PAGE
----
Asda’s choice to drop Saatchis signals ad rethink

Asda has given the clearest indication yet it is set to change its price-led advertising strategy by dropping its incumbent agency Saatchi & Saatchi from the the pitch for its estimated £100m ad account.

‘Chancellor of the Checkout’ Asda campaign created by Saatchi & Saatchi.

Saatchi & Saatchi became Asda’s lead creative agency in 2009. In that time, Asda has made several changes to its internal marketing team including appointing Stephen Smith as CMO in 2012 and recruiting former Molson Coors managing director Chris McDonough as marketing director in May this year.

The Asda marketing team must now make a decision on whether to appoint JWT London or VCCP, which are the final two agencies left pitching for its advertising business after the supermarket called a review in June.

Last month Smith told Marketing Week the winner of the pitch will be an agency that can provide “new ideas” and “new thinking” to break through the “cluttered” real marketplace. 

He added the challenge would be to create innovative and creative communications “every day” – not just month to month or campaign to campaign – so that the supermarket can be known for quality as well as just price.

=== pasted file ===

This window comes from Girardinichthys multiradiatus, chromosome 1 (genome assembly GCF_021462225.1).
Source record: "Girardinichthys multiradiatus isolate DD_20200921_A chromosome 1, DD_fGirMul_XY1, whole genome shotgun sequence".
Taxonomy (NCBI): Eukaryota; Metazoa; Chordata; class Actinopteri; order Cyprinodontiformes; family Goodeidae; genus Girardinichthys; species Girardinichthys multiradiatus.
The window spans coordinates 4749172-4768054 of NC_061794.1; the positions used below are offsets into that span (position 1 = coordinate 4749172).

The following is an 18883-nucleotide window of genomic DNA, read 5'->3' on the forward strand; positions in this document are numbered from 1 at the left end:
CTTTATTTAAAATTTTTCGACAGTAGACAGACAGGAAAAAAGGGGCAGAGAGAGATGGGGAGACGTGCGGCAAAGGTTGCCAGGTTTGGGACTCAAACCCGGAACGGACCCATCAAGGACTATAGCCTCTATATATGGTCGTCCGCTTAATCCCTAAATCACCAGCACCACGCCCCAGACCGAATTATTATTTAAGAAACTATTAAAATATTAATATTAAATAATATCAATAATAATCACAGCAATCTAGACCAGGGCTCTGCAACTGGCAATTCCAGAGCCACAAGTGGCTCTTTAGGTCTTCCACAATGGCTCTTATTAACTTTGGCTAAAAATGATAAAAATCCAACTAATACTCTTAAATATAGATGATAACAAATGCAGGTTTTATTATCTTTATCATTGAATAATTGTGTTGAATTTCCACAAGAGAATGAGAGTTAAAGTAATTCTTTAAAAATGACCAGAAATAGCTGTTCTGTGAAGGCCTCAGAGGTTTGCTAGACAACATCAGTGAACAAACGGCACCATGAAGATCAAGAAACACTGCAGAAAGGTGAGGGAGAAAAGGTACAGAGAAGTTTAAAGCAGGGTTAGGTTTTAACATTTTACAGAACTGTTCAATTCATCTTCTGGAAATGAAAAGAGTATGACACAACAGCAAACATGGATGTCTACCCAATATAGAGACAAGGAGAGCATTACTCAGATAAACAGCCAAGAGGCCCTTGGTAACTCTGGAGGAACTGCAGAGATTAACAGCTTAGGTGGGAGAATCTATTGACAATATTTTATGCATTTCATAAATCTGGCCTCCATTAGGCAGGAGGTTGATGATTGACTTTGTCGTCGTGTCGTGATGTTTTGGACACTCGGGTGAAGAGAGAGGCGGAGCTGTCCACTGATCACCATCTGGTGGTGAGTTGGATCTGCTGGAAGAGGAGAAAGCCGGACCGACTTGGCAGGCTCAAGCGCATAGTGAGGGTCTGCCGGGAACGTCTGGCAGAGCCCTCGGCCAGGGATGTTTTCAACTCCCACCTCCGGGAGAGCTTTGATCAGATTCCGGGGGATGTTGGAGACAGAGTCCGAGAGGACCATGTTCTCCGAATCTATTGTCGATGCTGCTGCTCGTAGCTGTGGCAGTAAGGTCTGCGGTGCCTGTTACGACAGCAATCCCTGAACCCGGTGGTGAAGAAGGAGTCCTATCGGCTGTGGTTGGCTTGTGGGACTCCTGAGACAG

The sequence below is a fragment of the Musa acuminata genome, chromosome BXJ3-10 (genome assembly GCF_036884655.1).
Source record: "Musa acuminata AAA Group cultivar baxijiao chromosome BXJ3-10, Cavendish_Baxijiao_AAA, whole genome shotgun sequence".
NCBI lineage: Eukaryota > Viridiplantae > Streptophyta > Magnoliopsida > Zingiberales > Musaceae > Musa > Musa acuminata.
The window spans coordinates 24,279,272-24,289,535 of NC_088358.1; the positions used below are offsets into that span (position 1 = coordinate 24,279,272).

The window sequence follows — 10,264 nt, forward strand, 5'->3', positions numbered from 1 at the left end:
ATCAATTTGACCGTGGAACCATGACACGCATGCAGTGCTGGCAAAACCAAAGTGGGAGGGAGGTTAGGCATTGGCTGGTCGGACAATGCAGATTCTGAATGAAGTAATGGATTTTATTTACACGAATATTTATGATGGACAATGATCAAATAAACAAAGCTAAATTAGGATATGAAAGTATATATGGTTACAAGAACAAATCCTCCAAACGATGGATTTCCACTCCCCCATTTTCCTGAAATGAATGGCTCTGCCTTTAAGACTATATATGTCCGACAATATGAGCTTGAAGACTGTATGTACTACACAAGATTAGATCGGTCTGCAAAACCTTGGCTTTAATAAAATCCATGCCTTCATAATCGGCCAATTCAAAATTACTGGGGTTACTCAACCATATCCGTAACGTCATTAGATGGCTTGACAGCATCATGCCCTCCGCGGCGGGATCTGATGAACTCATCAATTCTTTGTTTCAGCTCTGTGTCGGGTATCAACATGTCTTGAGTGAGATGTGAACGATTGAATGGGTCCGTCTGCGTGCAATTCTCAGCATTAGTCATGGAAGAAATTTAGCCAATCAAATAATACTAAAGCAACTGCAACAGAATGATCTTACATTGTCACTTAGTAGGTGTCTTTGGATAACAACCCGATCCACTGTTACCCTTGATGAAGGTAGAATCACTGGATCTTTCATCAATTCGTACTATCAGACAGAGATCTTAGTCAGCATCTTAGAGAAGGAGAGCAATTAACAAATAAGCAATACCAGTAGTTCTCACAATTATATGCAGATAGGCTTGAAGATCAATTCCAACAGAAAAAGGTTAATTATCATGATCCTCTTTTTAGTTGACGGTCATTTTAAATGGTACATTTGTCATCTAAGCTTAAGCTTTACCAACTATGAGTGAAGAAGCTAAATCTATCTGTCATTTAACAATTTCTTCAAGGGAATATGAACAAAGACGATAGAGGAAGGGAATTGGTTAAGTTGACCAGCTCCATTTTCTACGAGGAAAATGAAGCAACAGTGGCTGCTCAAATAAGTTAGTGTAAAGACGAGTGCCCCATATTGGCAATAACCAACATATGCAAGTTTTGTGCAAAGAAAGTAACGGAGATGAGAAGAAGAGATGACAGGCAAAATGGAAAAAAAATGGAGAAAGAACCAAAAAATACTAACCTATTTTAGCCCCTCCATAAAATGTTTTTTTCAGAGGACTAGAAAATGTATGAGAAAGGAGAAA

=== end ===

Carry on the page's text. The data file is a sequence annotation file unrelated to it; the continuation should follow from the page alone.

An attempt at more of a brand theme rather than pure price-led communications hit difficulties last Christmas. A Saatchi & Saatchi-created TV ad, which featured a mum preparing for all aspects of Christmas while her family just looked on, sparked 620 complaints alleging it was sexist and “reinforced outdated stereotypes”. Despite courting controversy amongst campaign groups, social media users and the official complainants themselves, the ad was eventually cleared by the Advertising Standards Authority.

Sales from stores open for a year or more increased just 0.7 per cent in Asda’s second fiscal quarter, the three months to 5 July. It is likely to supermarket may have been expecting faster growth in a period when the hot weather had Britons stocking up on BBQ ingredients. The British Retail Consortium reported food sales drove a 2.2 per cent increase in overall retail sales in July.

Asda is struggling to maintain its share of the supermarket sector amid growing competition from discounters Aldi and Lidl and continued growth from upmarket competitors Waitrose and Sainsbury’s. Asda’s share of UK grocery spending fell to 17 per cent in the 12 weeks to 7 July, down from 17.3 per cent a year earlier, according to Kantar Worldpanel data.


The lawyer’s view

Josie Allchin

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